What’s the dominant trend in marketing right now? Personalization. It’s the ability to identify customers and prospects, and capture enriched information on each individual to develop a deeper profile.
I believe there’s another major evolution right around the corner, which I call “marketing in the moment.” And no marketer can afford not to seize the opportunity.
From building the brand to building a relationship
To elaborate on this concept, let’s think about the evolution of marketing. Not long ago, companies were able to rely on the strength of their brand and on marketing to the masses. Marketers devoted most of their effort to building the brand. Consumers recognized “Coke,” for instance, and bought it.
Then Coca-Cola recognized that not everyone wanted a traditional Coke; some preferred caffeine-free, others wanted low-calorie and sugarless. Marketers began to differentiate their buyers, segmenting the different target audiences, tweaking the product offerings and the message and the advertising channel.
Today, marketers have refined this approach to the point of individualized interactions – because they can. Digital technology offers enormous power to capture and analyze behavioral data for deep insight into each customer’s intents and motivations.
The next wave: knowing when to engage
The idea of marketing in the moment is to deliver exactly the right message to a single individual – at exactly the right time. That’s not a green light to bombard the consumer at every moment, but instead to identify the right moment to have a discussion.
For example, if I call my bank to complain about an overdraft fee or report a lost ATM card, the representative would be ill-advised to pitch a product while I’m in that negative frame of mind. The rep doubtless has a few data points about me, and knows that I am currently considering remortgaging my house. But the context is wrong for trying to engage me in a discussion about refinancing.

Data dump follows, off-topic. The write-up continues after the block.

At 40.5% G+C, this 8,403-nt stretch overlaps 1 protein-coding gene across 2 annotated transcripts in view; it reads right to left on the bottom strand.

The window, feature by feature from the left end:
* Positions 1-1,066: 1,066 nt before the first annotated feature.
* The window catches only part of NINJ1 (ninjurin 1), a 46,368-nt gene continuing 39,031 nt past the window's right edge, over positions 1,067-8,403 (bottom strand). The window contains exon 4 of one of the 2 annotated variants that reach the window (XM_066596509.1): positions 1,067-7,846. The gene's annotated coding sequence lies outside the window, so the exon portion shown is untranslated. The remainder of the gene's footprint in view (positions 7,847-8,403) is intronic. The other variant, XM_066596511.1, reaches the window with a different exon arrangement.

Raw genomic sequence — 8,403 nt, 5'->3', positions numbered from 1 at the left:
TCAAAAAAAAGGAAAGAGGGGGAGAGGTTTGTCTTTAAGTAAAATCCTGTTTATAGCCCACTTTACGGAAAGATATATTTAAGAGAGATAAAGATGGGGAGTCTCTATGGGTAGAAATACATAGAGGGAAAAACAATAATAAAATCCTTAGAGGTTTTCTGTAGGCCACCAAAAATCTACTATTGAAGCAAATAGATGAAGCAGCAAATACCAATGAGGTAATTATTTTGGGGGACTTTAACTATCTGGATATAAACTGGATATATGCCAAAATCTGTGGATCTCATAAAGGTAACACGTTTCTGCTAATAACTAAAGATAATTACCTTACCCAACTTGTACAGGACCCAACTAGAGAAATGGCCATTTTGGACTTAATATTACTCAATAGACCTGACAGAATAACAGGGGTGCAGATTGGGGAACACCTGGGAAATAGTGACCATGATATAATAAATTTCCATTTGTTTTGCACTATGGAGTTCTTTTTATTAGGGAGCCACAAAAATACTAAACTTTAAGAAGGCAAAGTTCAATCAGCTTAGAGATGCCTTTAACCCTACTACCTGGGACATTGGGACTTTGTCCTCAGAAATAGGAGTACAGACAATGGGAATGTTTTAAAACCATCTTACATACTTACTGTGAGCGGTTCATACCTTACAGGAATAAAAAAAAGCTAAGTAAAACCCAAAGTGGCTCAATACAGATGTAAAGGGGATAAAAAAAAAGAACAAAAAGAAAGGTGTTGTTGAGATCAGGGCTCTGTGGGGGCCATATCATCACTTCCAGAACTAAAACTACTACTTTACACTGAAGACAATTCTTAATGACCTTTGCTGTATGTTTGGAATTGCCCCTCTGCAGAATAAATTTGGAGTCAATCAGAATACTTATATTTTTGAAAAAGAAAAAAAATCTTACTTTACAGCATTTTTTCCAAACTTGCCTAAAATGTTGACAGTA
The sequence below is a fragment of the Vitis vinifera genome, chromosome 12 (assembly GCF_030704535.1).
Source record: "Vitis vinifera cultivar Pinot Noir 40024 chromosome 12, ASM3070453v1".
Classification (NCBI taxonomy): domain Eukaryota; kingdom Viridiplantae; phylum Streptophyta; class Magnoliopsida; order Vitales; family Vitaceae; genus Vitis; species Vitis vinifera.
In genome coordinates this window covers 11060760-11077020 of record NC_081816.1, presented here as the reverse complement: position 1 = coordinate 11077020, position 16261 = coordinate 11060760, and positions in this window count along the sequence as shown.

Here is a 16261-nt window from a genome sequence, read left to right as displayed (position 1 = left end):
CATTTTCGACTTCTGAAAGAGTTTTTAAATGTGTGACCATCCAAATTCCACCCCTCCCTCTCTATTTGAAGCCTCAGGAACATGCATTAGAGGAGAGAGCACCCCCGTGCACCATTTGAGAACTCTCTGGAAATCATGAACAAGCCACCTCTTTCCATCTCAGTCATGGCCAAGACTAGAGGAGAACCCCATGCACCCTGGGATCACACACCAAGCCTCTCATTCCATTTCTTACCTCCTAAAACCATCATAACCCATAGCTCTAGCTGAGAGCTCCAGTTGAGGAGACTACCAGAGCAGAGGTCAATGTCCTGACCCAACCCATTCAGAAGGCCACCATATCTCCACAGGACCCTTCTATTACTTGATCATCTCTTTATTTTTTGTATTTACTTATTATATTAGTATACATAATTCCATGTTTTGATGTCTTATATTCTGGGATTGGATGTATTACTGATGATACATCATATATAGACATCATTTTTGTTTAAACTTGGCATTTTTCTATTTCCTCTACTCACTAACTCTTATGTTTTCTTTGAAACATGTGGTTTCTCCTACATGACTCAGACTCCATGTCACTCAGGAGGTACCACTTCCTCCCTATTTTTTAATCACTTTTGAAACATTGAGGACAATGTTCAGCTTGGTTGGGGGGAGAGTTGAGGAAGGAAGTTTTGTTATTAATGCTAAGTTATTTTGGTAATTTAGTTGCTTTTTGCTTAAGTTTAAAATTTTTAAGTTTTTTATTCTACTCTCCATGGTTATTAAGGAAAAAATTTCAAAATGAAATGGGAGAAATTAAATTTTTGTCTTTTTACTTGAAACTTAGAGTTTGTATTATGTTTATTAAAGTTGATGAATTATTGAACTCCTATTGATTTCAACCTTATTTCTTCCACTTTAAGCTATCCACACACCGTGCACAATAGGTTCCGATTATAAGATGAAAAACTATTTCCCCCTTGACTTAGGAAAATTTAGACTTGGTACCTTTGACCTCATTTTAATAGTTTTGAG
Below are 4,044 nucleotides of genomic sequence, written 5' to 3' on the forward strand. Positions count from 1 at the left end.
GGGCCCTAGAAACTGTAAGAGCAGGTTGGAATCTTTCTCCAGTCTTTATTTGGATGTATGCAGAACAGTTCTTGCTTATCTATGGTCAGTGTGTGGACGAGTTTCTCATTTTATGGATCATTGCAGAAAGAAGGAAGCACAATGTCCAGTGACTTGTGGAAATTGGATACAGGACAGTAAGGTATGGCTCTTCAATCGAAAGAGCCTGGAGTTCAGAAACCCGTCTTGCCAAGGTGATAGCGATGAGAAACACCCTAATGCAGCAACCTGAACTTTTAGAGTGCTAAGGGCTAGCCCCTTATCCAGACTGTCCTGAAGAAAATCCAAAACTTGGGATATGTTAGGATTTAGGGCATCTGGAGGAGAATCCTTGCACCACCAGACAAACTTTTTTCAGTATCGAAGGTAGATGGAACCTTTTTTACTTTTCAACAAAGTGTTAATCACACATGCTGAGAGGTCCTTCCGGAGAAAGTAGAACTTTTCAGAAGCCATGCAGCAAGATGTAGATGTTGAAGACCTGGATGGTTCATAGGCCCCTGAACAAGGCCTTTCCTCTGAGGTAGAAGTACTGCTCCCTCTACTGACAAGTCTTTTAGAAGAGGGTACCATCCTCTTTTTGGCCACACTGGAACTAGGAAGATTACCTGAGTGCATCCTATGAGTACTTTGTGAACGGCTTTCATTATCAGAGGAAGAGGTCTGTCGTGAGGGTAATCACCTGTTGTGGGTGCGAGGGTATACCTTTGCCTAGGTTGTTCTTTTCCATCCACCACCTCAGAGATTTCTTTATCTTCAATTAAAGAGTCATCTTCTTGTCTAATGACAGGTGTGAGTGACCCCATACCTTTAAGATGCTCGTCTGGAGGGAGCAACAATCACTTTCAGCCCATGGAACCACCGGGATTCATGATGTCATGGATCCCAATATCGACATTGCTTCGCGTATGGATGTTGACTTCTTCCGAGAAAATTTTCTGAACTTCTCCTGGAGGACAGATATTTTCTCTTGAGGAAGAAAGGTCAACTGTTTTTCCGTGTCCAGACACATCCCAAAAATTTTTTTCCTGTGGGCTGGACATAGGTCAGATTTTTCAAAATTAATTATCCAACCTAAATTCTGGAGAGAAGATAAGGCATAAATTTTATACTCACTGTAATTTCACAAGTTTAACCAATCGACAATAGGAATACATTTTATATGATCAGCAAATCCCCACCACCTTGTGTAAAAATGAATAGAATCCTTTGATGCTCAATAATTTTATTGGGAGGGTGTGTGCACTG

Delivering instant response
The emerging model of customer engagement is known as “empathy marketing,” where the objective shifts to becoming empathetic to the individual. A key aspect of being empathetic is timing. There are moments in everyone’s life when they are open to influence and value information that meets their needs in that instant. And those needs change very fast.
To return to my banking example: I can do a Google search for information about refinancing, and very quickly identify a few companies I might do business with. Within seconds, my smartphone will buzz with a response from one or more of those sources with interest rates and terms.
If that information arrives the next day, it’s too late. Consumers today expect immediate gratification. They expect it not only for major financial decisions like this, but in their everyday activities: where to grab a pizza, get cash at an ATM, buy a Mother’s Day card, catch a screening of the latest 3D movie.
The three essential pillars for marketing in the moment
How is it possible to meet these expectations? Putting it simply, there are three fundamental pillars.
First is the ability to collect and analyze huge amounts of data and convert it to actionable insight. Since consumers use multiple channels to engage with organizations, the second pillar is to maintain a strong, consistent presence in all key marketing and commerce channels for a seamless customer journey from one channel to the other. This involves building a consolidated view of the customer across all relevant touchpoints to discover the customer’s real-time intent, and what information that person needs to move forward in the journey. The third pillar is the ability to work collaboratively within your organization to effectively manage and qualify leads, measure results, and make midcourse adjustments to your strategy on the fly.
Digital solutions designed for SMBs
Enabling this approach is what we call a digital core, which combines transactions and analytics on a single platform. Instead of relying on multiple applications for different processes, a single platform centralizes your customer data—CRM, financial information, and so on—and brings in external sources as well. Everything is connected: internally, marketing campaigns, sales data, and customer payment info, for example; and externally, the web, social media, and the Internet of Things. Powerful tools allow you to analyze and visualize enormous amounts of data to gain the type of insights I’ve described here.
While this approach may appear out of reach for small and midsize businesses, there are in fact digital solutions available – and economically accessible – that allow you to seize the marketing moment. And advisors are at the ready to support you with evaluation, implementation, industry-specific functionality, and ongoing services.
This blog was originally published by the Digitalist Magazine.